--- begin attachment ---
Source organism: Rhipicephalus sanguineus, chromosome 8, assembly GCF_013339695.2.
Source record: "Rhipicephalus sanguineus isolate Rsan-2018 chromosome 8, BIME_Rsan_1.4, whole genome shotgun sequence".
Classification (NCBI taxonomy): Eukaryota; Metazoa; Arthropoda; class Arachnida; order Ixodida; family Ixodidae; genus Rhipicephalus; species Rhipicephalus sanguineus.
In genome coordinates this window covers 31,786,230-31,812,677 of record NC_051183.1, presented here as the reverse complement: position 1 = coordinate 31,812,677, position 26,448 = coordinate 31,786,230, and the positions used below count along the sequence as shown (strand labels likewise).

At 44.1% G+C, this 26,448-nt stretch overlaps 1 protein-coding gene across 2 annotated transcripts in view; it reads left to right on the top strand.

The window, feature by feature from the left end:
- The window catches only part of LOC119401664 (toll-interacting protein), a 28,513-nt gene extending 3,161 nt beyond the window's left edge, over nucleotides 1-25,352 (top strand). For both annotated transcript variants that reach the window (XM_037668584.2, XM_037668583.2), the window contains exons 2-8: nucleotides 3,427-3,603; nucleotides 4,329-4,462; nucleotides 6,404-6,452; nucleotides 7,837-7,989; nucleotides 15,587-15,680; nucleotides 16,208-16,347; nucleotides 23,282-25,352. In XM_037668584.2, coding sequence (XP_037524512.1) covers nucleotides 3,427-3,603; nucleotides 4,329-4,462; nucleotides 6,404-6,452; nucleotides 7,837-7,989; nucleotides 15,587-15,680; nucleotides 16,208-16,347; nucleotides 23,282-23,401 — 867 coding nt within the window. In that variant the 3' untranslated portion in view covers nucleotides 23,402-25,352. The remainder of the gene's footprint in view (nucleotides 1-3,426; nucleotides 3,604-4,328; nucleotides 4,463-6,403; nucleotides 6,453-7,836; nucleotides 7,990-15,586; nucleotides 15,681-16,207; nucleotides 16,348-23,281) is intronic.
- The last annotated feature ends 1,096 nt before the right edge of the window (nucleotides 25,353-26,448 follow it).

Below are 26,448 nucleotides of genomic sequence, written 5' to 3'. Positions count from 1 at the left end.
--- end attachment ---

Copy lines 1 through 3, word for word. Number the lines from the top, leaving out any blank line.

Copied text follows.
Source organism: Rhipicephalus sanguineus, chromosome 8, assembly GCF_013339695.2.
Source record: "Rhipicephalus sanguineus isolate Rsan-2018 chromosome 8, BIME_Rsan_1.4, whole genome shotgun sequence".
Classification (NCBI taxonomy): Eukaryota; Metazoa; Arthropoda; class Arachnida; order Ixodida; family Ixodidae; genus Rhipicephalus; species Rhipicephalus sanguineus.